I had a book I wanted to write, so I wrote it, following the dictates of the story without regard to the conventions of genre. Now that book — Light Bringer — is close to publication, and I have a problem. How do I sell it?
I received several rejection letters from publishers and editors over the years saying they liked Light Bringer, that the story was unique and well-written but they’d have to pass because they didn’t know how to sell it. My reaction each time was, “What????” I mean, it’s a book — you put it on the shelf in a bookstore and wait for people to buy it, right? Not quite.
Genre is how we classify books, but more than that, it’s about reader expectations. For example, a thriller is a wild ride with a hero and a villain in mortal combat. Readers expect the story to be exciting, the conflict to involve high stakes, the suspense to be cutting. Generally, the story is told from both points of view — the hero and the villain. Light Bringer is suspenseful, does involve high stakes — the fate of the Earth — and it does have a villain and a hero, but (here is the crux of the matter) which character is the hero, and which is the villain? Besides, as those publishers and editors told me, the book has too many science fiction elements to be sold as a thriller. They also said it doesn’t have enough science fiction elements to be sold as science fiction. Since they didn’t know how to classify the book, they didn’t know how to sell it.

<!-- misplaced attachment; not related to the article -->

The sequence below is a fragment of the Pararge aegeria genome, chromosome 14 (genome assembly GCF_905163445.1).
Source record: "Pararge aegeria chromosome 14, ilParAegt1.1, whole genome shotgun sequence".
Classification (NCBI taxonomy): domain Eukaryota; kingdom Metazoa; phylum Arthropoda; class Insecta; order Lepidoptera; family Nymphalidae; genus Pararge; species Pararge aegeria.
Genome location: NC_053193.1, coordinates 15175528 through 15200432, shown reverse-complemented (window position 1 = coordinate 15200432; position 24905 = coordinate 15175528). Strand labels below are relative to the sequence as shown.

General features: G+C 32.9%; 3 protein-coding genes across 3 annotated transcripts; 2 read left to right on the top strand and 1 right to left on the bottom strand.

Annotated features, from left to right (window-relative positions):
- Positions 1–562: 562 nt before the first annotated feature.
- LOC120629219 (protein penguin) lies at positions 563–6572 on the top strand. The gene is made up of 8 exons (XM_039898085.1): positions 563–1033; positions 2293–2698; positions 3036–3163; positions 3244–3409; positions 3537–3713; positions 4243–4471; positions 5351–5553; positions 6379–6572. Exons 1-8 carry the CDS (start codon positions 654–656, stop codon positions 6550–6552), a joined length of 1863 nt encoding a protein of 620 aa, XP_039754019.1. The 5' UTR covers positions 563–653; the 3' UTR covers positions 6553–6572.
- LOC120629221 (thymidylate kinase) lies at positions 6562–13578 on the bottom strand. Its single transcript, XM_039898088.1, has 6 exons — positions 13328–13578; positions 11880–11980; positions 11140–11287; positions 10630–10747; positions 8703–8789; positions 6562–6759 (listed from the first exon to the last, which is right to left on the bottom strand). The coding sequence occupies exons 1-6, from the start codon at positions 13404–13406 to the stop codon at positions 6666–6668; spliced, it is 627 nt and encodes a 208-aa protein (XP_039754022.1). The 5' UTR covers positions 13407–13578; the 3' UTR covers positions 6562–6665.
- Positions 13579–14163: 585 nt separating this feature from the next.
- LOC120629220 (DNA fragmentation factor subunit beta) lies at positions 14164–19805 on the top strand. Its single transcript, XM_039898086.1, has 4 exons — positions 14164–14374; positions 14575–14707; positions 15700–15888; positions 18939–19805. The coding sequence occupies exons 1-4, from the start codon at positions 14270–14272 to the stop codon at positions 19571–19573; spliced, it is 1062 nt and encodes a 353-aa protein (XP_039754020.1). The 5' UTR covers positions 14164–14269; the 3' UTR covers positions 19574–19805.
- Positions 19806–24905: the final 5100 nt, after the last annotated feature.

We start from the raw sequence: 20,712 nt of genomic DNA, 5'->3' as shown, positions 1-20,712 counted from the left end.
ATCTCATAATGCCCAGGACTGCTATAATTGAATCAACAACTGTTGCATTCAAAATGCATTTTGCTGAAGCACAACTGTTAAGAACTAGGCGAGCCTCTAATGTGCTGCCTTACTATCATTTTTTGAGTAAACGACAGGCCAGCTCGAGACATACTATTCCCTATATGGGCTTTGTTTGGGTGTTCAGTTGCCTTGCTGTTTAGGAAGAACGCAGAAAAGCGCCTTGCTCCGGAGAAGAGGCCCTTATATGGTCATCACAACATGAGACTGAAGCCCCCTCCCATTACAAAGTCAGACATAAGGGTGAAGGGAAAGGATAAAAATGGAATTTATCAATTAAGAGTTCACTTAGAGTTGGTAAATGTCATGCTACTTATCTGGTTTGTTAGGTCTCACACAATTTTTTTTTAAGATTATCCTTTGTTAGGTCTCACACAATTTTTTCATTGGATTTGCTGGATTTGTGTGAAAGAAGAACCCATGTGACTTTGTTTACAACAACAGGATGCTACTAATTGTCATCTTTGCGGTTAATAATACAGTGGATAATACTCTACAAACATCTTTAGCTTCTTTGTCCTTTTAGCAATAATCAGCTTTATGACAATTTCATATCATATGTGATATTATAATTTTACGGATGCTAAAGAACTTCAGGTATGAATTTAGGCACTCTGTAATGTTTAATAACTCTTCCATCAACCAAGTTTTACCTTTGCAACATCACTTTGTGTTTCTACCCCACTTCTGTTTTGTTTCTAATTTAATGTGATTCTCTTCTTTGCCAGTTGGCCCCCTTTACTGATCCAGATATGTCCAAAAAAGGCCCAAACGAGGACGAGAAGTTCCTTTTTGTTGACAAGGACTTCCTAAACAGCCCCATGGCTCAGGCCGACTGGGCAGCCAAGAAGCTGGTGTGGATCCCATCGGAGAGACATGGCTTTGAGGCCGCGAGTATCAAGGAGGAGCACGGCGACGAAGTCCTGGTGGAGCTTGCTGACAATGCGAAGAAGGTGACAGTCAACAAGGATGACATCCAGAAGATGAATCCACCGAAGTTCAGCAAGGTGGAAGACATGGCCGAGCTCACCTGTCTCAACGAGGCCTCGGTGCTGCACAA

Now that Light Bringer is about to be released by Second Wind Publishing, I need to figure out who will be most interested in reading the book. Readers are quick to penalize writers for failing to live up to genre conventions, and Light Bringer has no clear genre. It’s too contemporary for science fiction, too outrageous for mainstream, too straightforward for a literary novel, too philosophical for action/adventure, too mythic for an historical, too mundane for fantasy, too scientific for magical realism, too western for urban fantasy, too . . . well, you get the point.
In truth, Light Bringer is more “myth fiction” than science fiction. Instead of basing the story on science (though there is much that is scientific in the book), I based it on myths: ancient myths, modern conspiracy myths, UFO myths, flood myths, historical myths, pyramid myths. The story is the culmination of a lifetime of research, and in following the research wherever it led, I ended up the premise of Light Bringer. Perhaps I discovered some long-hidden truth. Perhaps I created a separate truth. Perhaps I conjured a fantasy.
Whatever it is, Light Bringer deserves a chance. Suzanne Francis, author of The Heart of Hythea called it brilliant. Malcolm Campbell, author of The Sun Singer said “Light Bringer is TYPICAL BERTRAM: plots within plots, multiple characters with multiple agendas, fast moving, more than enough mystery and intrigue for everyone, satisfying conclusion. Great book.”
So now comes the hard part — finding readers.
If you’re interested in taking a peek at Light Bringer, you can find the beginning of the story here.